Rosa Luxemburg, Women's Liberation, and Marx's Philosophy of Revolution

Dunayevskaya, Raya
Publisher:  Humanities Press, Atlantic Highlands
Year First Published:  {12407 Rosa Luxemburg, Women's Liberation, and Marx's Philosophy of Revolution ROSA LUXEMBURG WOMENS LIBERATION AND MARXS PHILOSOPHY OF REVOLUTION Dunayevskaya, Raya Humanities Press Atlantic Highlands Part I - Rosa Luxemburg as Theoretician, as Activist, as Internationalist. Part II - The Women's Liberation Movement as Revolutionary Force and Reason. Part III - Karl Marx: From Critic of Hegel to Author of Capital and Theorist of "Revolution in Permanence." 1981 1982 234pp BC12407-WomensLiberation.jpg B Book 0-391-02793-X HX273.L83D86 1982 355.4 Dunayevskaya writes: By mid-August, when Luxemburg was working on The Mass Strike, the Party and the Trade Unions, it was clear that, far from the pamphlet's being restricted to the topics in the title, Luxemburg was, in fact, beginning to question not just the conservative trade union leadership, but the relation of Marxist leadership to spontaneity. She had always been highly responsive to proletarian acts of spontaneity. What was different this time was that the 1905 Revolution had disclosed a totally new relationship also to Marxist leadership. The most exciting phenomenon was that the so-called backward Russian worrkers had proved themselves far in advance of those in the technologically advanced countries, particularly Germany. Moreover, the Russian Revolution was not just a national happening. In its impact on both East and West, it had displayed an elemental force and reason of world scope. Luxemburg at once began working out its application to Germany. <br>It a word, spontaneity did not mean just instinctive action as against conscious direction. Quite the contrary: spontaneity was a driving force, not only of revolution but of the vanguard leadership, keeping it left. As Luxemburg expressed in her pamphlet: "The element of spontaneity, as we have seen, plays a great part in all Russian mass strikes without exception, be it as a driving force or as a restraining influence... In short, in the mass strikes in Russia, the element of spontaneity plays such a predominant part, not becuase the Russian proletariat are 'uneducated,' but because revolutions do not allow anyone to play schoolmaster with them." CX6547 0 true true false CX6547.htm [0xc0002bfe60 0xc000470ba0 0xc0004cfd70 0xc00040f440 0xc000097860 0xc000241dd0 0xc00014f950 0xc0001688a0 0xc00083ccc0 0xc00086af60 0xc0007e2c00 0xc0007f1cb0 0xc000153200 0xc00046eab0 0xc00049d0b0 0xc00049db90 0xc0004f0c90 0xc0004f12f0 0xc0008c44e0 0xc0008c5aa0 0xc00058a3c0 0xc0006bb0e0 0xc000b40c00 0xc0000f1440 0xc0000f18f0 0xc00053f980 0xc000c816b0 0xc0005a3560 0xc00068fb30 0xc000da8150 0xc0011088d0 0xc0011356e0 0xc0006a0420 0xc000e778f0 0xc0011be510 0xc0001660c0 0xc000ffc810 0xc001087890 0xc0014e9ec0 0xc001558240 0xc001658900 0xc0016e76b0 0xc0019f3200 0xc001313d70 0xc00132f950 0xc001359a40 0xc001367530 0xc0013750b0 0xc000d4a900 0xc000d922d0 0xc0011cb350 0xc001d0e6f0 0xc001eee090 0xc001f85320 0xc0022a69f0 0xc000bb7470 0xc001325770 0xc00139f890 0xc001c1b950 0xc001c8f050 0xc001e18b40 0xc001e61110 0xc002313dd0 0xc002366360 0xc0024e2bd0 0xc0025542a0 0xc0025f2ea0 0xc002637470 0xc000387e00 0xc00061b1d0 0xc00070ba10 0xc000981620 0xc000e2d5c0 0xc000e85aa0 0xc001355380 0xc001ca54a0 0xc002319ad0 0xc002372000 0xc0023b1170 0xc002413830 0xc002452330 0xc00247aea0 0xc0024bcc90 0xc0024e01b0 0xc0024e16e0 0xc00272dd10 0xc002764990 0xc00279ea80] Cx}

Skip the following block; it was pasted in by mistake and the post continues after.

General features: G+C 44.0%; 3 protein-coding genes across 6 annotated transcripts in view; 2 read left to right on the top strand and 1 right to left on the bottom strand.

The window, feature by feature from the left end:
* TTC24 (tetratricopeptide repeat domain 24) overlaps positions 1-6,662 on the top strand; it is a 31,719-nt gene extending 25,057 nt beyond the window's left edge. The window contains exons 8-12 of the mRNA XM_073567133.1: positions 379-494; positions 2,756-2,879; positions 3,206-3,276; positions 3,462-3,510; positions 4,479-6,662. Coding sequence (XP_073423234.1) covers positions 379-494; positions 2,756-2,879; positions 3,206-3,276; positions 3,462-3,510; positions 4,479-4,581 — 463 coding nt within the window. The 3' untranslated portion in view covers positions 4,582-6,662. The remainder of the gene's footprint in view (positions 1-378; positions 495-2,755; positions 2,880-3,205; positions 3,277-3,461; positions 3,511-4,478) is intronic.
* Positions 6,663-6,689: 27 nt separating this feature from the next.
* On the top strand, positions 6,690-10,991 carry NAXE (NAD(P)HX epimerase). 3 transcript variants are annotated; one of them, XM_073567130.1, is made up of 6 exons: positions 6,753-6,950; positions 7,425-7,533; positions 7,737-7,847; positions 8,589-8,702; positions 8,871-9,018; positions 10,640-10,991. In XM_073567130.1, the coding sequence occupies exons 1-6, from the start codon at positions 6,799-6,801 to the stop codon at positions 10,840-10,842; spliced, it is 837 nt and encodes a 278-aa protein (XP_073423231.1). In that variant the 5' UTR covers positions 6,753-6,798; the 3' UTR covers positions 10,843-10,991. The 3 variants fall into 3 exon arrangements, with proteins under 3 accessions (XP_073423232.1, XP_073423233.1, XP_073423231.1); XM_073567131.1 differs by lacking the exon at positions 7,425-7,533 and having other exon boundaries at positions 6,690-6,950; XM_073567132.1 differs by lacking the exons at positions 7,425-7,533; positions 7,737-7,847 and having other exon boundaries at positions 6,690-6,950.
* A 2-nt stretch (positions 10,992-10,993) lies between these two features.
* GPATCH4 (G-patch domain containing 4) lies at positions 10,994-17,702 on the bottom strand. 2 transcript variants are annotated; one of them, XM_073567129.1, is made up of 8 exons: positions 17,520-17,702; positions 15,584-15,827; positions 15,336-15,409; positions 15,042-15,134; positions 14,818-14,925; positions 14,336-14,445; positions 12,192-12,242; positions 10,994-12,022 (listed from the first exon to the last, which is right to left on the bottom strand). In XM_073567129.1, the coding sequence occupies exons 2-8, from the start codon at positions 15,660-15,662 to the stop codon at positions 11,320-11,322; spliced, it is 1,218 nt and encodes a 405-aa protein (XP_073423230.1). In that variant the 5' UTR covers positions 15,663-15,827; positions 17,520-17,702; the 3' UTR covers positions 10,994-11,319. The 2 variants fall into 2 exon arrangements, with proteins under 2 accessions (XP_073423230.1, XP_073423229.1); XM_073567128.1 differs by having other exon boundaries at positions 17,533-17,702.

Year Published:  1982
Pages:  234pp   ISBN:  0-391-02793-X
Library of Congress Number:  HX273.L83D86 1982   Dewey:  355.4
Resource Type:  Book
Cx Number:  CX6547

Part I - Rosa Luxemburg as Theoretician, as Activist, as Internationalist. Part II - The Women's Liberation Movement as Revolutionary Force and Reason. Part III - Karl Marx: From Critic of Hegel to Author of Capital and Theorist of "Revolution in Permanence."

Abstract: 
Dunayevskaya writes: By mid-August, when Luxemburg was working on The Mass Strike, the Party and the Trade Unions, it was clear that, far from the pamphlet's being restricted to the topics in the title, Luxemburg was, in fact, beginning to question not just the conservative trade union leadership, but the relation of Marxist leadership to spontaneity. She had always been highly responsive to proletarian acts of spontaneity. What was different this time was that the 1905 Revolution had disclosed a totally new relationship also to Marxist leadership. The most exciting phenomenon was that the so-called backward Russian worrkers had proved themselves far in advance of those in the technologically advanced countries, particularly Germany. Moreover, the Russian Revolution was not just a national happening. In its impact on both East and West, it had displayed an elemental force and reason of world scope. Luxemburg at once began working out its application to Germany.
It a word, spontaneity did not mean just instinctive action as against conscious direction. Quite the contrary: spontaneity was a driving force, not only of revolution but of the vanguard leadership, keeping it left. As Luxemburg expressed in her pamphlet: "The element of spontaneity, as we have seen, plays a great part in all Russian mass strikes without exception, be it as a driving force or as a restraining influence... In short, in the mass strikes in Russia, the element of spontaneity plays such a predominant part, not becuase the Russian proletariat are 'uneducated,' but because revolutions do not allow anyone to play schoolmaster with them."

Subject Headings

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